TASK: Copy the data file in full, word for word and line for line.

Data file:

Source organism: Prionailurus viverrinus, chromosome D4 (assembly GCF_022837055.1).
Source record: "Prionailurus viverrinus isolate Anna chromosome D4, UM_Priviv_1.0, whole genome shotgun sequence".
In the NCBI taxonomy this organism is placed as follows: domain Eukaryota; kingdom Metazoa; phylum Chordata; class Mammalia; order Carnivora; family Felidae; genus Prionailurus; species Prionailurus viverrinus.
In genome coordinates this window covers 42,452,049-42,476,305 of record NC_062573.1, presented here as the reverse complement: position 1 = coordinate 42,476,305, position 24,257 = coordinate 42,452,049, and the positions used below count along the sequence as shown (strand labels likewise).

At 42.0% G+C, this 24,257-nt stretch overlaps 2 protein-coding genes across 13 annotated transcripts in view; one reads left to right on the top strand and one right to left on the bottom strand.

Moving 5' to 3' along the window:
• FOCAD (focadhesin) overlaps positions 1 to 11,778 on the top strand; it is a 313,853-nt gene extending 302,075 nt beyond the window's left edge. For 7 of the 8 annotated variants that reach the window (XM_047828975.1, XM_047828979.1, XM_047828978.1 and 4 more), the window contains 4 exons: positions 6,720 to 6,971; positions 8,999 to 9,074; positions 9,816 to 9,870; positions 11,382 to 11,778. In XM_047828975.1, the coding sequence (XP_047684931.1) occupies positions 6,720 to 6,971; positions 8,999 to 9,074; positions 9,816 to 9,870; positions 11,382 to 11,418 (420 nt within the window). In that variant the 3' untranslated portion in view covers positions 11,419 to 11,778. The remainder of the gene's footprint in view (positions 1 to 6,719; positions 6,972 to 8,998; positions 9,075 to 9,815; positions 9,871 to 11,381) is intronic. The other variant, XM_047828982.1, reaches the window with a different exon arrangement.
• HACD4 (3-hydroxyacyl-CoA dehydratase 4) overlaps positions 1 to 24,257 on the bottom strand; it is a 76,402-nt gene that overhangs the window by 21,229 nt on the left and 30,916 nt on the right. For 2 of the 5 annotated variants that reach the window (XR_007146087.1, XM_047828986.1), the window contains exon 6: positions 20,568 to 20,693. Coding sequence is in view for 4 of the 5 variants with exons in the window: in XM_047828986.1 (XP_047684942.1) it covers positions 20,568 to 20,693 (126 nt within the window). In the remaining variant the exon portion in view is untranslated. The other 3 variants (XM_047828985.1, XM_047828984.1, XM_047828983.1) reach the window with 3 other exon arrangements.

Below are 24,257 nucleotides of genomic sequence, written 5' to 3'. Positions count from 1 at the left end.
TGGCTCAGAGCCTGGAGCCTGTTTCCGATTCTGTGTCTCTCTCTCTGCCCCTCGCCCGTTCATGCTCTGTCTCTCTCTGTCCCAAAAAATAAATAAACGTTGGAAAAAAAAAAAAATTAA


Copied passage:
Source organism: Prionailurus viverrinus, chromosome D4 (assembly GCF_022837055.1).
Source record: "Prionailurus viverrinus isolate Anna chromosome D4, UM_Priviv_1.0, whole genome shotgun sequence".
In the NCBI taxonomy this organism is placed as follows: domain Eukaryota; kingdom Metazoa; phylum Chordata; class Mammalia; order Carnivora; family Felidae; genus Prionailurus; species Prionailurus viverrinus.
In genome coordinates this window covers 42,452,049-42,476,305 of record NC_062573.1, presented here as the reverse complement: position 1 = coordinate 42,476,305, position 24,257 = coordinate 42,452,049, and the positions used below count along the sequence as shown (strand labels likewise).

At 42.0% G+C, this 24,257-nt stretch overlaps 2 protein-coding genes across 13 annotated transcripts in view; one reads left to right on the top strand and one right to left on the bottom strand.

Moving 5' to 3' along the window:
• FOCAD (focadhesin) overlaps positions 1 to 11,778 on the top strand; it is a 313,853-nt gene extending 302,075 nt beyond the window's left edge. For 7 of the 8 annotated variants that reach the window (XM_047828975.1, XM_047828979.1, XM_047828978.1 and 4 more), the window contains 4 exons: positions 6,720 to 6,971; positions 8,999 to 9,074; positions 9,816 to 9,870; positions 11,382 to 11,778. In XM_047828975.1, the coding sequence (XP_047684931.1) occupies positions 6,720 to 6,971; positions 8,999 to 9,074; positions 9,816 to 9,870; positions 11,382 to 11,418 (420 nt within the window). In that variant the 3' untranslated portion in view covers positions 11,419 to 11,778. The remainder of the gene's footprint in view (positions 1 to 6,719; positions 6,972 to 8,998; positions 9,075 to 9,815; positions 9,871 to 11,381) is intronic. The other variant, XM_047828982.1, reaches the window with a different exon arrangement.
• HACD4 (3-hydroxyacyl-CoA dehydratase 4) overlaps positions 1 to 24,257 on the bottom strand; it is a 76,402-nt gene that overhangs the window by 21,229 nt on the left and 30,916 nt on the right. For 2 of the 5 annotated variants that reach the window (XR_007146087.1, XM_047828986.1), the window contains exon 6: positions 20,568 to 20,693. Coding sequence is in view for 4 of the 5 variants with exons in the window: in XM_047828986.1 (XP_047684942.1) it covers positions 20,568 to 20,693 (126 nt within the window). In the remaining variant the exon portion in view is untranslated. The other 3 variants (XM_047828985.1, XM_047828984.1, XM_047828983.1) reach the window with 3 other exon arrangements.

Below are 24,257 nucleotides of genomic sequence, written 5' to 3'. Positions count from 1 at the left end.
TGGCTCAGAGCCTGGAGCCTGTTTCCGATTCTGTGTCTCTCTCTCTGCCCCTCGCCCGTTCATGCTCTGTCTCTCTCTGTCCCAAAAAATAAATAAACGTTGGAAAAAAAAAAAAATTAA